Micro Swimmers for Drug Delivery
- 12 Apr 2022
- 5 min read
Why in News?
Recently, research has shown that it is possible to use light as a fuel to move microbots in real-body conditions with intelligent drug-delivery that is selectively sensitive to cancer cells.
- These microbots are referred to as microswimmers.
- The research is led by Max Planck Institute for Intelligent Systems (MPI-IS) and Max Planck Institute for Solid State Research (MPI-FKF), Stuttgart, Germany.
What are the Key Points of the Research?
- About: These microbots are made from the two-dimensional compound poly (heptazine imide) carbon nitride (i.e. PHI carbon nitride).
- These microbots are like miniaturised humans.
- They range from 1-10 micrometre (a micrometre is one-millionth of a metre) in size, and can self-propel when energised by shining light.
- How Microbots Swim: The PHI carbon nitride microparticles are photocatalytic.
- The particles are nearly spherical, and the incident light illuminates one-half of the sphere, leaving the other dark.
- As photocatalysis is light-driven, it occurs only on the brightened hemisphere.
- As the ions move from the bright side to the dark side, micro-swimmers march towards the direction of the light source.
- This reaction, combined with the particle's electric field, makes the microbots (micro-swimmers) swim.
- Existing Barriers: The body fluids and blood contain dissolved salts.
- When salts are present, the salt ions stop the reaction ions from moving freely as they will just bind or recombine with them and stop them.
- So all the chemically propelled swimmers can't swim in solutions containing salts.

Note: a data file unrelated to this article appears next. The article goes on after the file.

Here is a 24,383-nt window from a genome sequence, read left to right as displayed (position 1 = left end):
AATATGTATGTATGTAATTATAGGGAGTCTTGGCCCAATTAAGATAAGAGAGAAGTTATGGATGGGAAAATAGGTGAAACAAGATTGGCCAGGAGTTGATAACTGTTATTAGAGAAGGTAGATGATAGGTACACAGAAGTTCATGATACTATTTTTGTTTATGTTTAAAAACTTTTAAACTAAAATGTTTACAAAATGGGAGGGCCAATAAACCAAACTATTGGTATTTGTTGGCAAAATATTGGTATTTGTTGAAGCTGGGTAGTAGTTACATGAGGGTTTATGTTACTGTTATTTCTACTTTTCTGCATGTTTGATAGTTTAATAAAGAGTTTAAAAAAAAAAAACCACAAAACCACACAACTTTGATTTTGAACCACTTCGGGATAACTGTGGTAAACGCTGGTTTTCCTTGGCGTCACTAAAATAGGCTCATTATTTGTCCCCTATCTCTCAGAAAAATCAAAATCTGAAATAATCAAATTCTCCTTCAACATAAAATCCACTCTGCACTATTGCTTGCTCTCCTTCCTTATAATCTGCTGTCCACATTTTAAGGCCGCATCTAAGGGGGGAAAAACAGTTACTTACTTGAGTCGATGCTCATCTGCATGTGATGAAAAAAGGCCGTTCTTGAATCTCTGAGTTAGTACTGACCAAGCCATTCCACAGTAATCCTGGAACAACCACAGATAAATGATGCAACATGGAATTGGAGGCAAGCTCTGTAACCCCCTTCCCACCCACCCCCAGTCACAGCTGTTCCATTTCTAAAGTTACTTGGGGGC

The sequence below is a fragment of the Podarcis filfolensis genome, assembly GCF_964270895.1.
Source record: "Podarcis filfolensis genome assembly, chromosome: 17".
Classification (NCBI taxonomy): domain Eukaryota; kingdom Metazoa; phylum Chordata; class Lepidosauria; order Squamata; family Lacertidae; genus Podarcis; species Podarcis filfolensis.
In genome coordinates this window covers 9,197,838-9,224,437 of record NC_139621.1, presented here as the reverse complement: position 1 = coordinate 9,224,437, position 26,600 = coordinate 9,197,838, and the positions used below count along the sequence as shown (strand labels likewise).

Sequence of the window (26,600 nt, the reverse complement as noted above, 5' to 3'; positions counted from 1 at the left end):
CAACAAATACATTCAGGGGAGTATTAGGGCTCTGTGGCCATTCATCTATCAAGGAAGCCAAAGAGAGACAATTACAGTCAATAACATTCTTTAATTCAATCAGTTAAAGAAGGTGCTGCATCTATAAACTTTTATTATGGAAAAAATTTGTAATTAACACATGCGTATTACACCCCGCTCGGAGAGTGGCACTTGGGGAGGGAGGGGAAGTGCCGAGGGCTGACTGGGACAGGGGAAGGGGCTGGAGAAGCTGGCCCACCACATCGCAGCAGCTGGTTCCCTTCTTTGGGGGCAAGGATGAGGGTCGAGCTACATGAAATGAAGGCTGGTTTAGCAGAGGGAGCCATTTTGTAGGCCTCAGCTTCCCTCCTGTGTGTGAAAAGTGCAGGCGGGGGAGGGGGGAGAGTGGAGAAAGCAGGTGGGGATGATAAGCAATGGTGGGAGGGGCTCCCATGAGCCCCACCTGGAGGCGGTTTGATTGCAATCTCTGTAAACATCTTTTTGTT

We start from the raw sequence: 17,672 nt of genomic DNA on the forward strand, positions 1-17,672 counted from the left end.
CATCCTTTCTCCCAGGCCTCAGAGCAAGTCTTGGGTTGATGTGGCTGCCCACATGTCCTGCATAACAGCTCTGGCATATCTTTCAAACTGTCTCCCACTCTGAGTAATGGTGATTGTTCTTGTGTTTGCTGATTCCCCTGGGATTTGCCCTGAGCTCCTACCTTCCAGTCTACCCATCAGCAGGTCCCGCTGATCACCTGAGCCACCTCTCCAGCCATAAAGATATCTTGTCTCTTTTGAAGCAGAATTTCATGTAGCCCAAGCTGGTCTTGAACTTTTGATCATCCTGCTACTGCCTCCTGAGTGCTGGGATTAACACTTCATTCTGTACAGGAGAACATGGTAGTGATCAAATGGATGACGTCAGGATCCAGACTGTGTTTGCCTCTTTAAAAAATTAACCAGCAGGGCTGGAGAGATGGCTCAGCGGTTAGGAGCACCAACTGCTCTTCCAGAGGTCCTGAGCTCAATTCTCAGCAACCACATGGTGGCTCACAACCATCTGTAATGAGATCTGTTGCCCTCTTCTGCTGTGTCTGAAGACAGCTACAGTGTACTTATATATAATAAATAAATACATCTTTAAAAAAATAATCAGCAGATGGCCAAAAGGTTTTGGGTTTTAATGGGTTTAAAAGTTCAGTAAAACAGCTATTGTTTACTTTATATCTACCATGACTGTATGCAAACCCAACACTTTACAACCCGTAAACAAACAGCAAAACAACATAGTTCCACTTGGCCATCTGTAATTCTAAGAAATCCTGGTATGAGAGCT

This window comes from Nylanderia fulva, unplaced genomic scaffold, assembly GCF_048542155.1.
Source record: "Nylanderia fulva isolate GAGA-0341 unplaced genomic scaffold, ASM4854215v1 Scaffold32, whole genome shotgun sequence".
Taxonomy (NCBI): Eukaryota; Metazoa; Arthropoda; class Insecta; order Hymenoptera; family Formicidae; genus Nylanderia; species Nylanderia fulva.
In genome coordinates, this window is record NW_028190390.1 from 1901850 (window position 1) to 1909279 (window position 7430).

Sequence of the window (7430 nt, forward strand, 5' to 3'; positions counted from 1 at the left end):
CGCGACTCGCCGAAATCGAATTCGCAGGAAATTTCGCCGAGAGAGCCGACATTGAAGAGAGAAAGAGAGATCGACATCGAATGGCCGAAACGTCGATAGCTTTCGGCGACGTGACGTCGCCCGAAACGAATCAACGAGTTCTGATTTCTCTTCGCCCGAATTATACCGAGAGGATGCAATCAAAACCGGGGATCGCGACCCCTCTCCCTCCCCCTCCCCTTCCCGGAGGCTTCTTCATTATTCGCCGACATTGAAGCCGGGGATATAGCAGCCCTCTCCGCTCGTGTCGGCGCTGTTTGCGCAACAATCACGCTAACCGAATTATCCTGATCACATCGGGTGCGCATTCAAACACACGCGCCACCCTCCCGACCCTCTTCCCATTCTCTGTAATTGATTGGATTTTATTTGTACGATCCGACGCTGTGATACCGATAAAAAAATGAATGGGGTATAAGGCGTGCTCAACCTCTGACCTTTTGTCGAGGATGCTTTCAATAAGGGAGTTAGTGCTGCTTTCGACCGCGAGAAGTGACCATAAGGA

- For example, when dissolved in water, common salt (NaCl) breaks up into sodium (Na +) and chloride (Cl -) ions.
- These ions will neutralise the ions created by the photocatalytic reaction, thereby impeding the self-propulsion.
- Contribution of Research: The researchers found that the ions in the salty solution passed through the pores of PHI carbon nitride. Thus, there was little or no resistance from the salt ions.
- In addition to transporting salt ions from the fluid, the voids and pores on the microparticles worked as cargo bays and could soak up large amounts of drug.
- Microswimmers for drug delivery introduced in the past relied on 'artificial capsules," which were meant to be filled with drugs and delivered to specific locations in the body.
- Creating these capsules, however, could be both complex and expensive. In contrast, the particles used by the researchers are cheap, organic, and spongy by design, binding directly to drugs or other substances.
- This means that they could be easier to implement on a large-scale. Remarkably, they can also be loaded with more drugs (i.e., 185% of their own mass) than other materials used in the past.
- Significance: Microswimmers could allow doctors to deliver drugs to targeted regions inside the human body.
- The microswimmers could also help to introduce specific substances in lakes or in the ocean.
- For instance, the swimmers could be deployed in endangered natural environments to heal specific animal species or exterminate harmful organisms.